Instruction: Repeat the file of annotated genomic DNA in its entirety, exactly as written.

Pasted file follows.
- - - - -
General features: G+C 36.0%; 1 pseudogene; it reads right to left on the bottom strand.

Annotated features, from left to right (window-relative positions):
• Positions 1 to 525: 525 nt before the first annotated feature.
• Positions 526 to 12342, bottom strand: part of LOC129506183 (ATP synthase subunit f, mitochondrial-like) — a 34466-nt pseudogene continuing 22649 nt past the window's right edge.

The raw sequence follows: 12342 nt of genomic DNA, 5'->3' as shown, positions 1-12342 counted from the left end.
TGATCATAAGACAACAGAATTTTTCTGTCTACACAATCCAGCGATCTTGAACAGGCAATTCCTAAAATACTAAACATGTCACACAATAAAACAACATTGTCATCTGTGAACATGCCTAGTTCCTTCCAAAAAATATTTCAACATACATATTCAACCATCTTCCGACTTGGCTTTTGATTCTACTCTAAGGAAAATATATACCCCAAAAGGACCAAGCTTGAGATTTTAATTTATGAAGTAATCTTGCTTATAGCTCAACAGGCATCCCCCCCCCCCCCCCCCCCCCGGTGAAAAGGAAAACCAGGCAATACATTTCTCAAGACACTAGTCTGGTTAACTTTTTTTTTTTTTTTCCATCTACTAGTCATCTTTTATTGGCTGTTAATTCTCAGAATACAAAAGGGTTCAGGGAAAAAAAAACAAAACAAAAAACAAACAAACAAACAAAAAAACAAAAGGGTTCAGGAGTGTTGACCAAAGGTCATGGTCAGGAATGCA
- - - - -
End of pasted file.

General features: G+C 36.0%; 1 pseudogene; it reads right to left on the bottom strand.

Annotated features, from left to right (window-relative positions):
• Positions 1 to 525: 525 nt before the first annotated feature.
• Positions 526 to 12342, bottom strand: part of LOC129506183 (ATP synthase subunit f, mitochondrial-like) — a 34466-nt pseudogene continuing 22649 nt past the window's right edge.

The raw sequence follows: 12342 nt of genomic DNA, 5'->3' as shown, positions 1-12342 counted from the left end.
TGATCATAAGACAACAGAATTTTTCTGTCTACACAATCCAGCGATCTTGAACAGGCAATTCCTAAAATACTAAACATGTCACACAATAAAACAACATTGTCATCTGTGAACATGCCTAGTTCCTTCCAAAAAATATTTCAACATACATATTCAACCATCTTCCGACTTGGCTTTTGATTCTACTCTAAGGAAAATATATACCCCAAAAGGACCAAGCTTGAGATTTTAATTTATGAAGTAATCTTGCTTATAGCTCAACAGGCATCCCCCCCCCCCCCCCCCCCCCGGTGAAAAGGAAAACCAGGCAATACATTTCTCAAGACACTAGTCTGGTTAACTTTTTTTTTTTTTTTCCATCTACTAGTCATCTTTTATTGGCTGTTAATTCTCAGAATACAAAAGGGTTCAGGGAAAAAAAAACAAAACAAAAAACAAACAAACAAACAAAAAAACAAAAGGGTTCAGGAGTGTTGACCAAAGGTCATGGTCAGGAATGCA